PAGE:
Lawmakers vote 234-56 in favour of South Korea president's impeachment

Updated: 10 December, 2016 11:32 IST | Agencies |

Lawmakers vote 234-56 in favour of South Korea president's impeachment

President Park Geun-Hye speaks during an emergency cabinet meet in Seoul on Friday. Pic/AFP

Seoul: South Korean lawmakers voted overwhelmingly yesterday to impeach President Park Geun-hye in a corruption scandal, setting the stage for her to become the country's first elected leader to be pushed from office in disgrace.

MPs voted by a higher-than-expected 234 in favour and 56 opposed in the secret ballot, meaning over 60 of Park's own conservative Saenuri Party members backed the motion to remove her. The votes of least 200 members of the 300-seat chamber were needed for the motion to pass.

The Constitutional Court must decide whether to uphold the motion, a process that could take up to 180 days. Under the constitution, Park's duties will be assumed by Prime Minister Hwang Kyo-ahn on an interim basis until the court rules.

"I accept the voice of the parliament and the people, and hope this confusion is soundly resolved," Park said at a meeting with her cabinet.
"I will be responding calmly under the procedures laid out in the constitution and the law to the impeachment review by the Constitutional Court and the investigation by the special prosecutor."

Park, who faces investigation by a special prosecutor, said this week she would wait for the Constitutional Court's ruling, resisting demands that she step down immediately.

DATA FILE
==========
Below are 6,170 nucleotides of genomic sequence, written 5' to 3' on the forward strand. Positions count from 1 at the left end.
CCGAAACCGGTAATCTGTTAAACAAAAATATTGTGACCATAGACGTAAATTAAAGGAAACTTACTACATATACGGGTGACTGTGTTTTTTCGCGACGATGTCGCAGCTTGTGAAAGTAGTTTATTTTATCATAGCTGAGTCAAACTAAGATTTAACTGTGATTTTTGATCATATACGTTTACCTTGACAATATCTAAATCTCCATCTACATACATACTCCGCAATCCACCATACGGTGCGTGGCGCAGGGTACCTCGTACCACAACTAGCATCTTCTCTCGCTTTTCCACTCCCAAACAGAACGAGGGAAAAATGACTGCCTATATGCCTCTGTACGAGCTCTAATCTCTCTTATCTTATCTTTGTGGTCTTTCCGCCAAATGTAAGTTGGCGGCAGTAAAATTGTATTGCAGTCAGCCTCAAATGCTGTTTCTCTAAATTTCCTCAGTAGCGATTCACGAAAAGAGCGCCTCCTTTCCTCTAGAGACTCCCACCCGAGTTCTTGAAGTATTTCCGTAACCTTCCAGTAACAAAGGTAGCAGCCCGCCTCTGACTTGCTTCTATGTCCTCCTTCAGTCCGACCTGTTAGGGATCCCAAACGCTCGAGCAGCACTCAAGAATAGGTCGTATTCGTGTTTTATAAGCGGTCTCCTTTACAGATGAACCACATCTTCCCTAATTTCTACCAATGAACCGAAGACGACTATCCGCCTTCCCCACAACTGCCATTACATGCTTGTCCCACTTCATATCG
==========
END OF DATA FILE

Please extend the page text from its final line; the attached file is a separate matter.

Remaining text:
The daughter of a military ruler who led the country for 18 years before being assassinated by his spy chief in 1979, Park would lose presidential immunity if she left office early, and could be prosecuted for abuse of power and bribery, among other charges.

People listen to a musical performance during a small rally following the impeachment of President Park Geun-Hye, in central Seoul on Friday. Pic/AFP

South Koreans celebrate with hugs and selfies

Jubilant South Koreans celebrated with cheers, hugs and selfies yesterday, after lawmakers voted to impeach embattled President Park Geun-hye over an influence-pedalling scandal that had drawn huge crowds to weekly protests, demanding she step down.

A large crowd of demonstrators gathered outside parliament in anticipation of the outcome greeted the news with cheers.
'I feel great!' said 54-year-old rice farmer Im Chae-jum. 'I thought it was going to pass but, either way, whatever happens in parliament, we'll take Park Geun-hye down with people power. The people won!'

Protesters waved banners and flags as they climbed on a tractor that some farmers had used to block a road outside parliament. Others took selfies before a large banner reading, 'Congratulations on the impeachment of Park Geun-hye; now, let's lock her up.'

Several people blew horns or held up signs that read, 'Victory for the people!'
Protesters have staged massive demonstrations in central Seoul every Saturday for the last six weeks of the political crisis that rocked Park's presidency.

Tackling North Korea's nuclear threat
South Korea will step up cooperation with allies to respond to North Korea's nuclear threat, Prime Minister Hwang Kyo-ahn said yesterday in his first speech after parliament impeached President Park Geun-hye. South Korea faced grave risks from both within and externally and could not afford to have a vacuum in government, Hwang said in a televised address.

First Published: 10 December, 2016 08:23 IST

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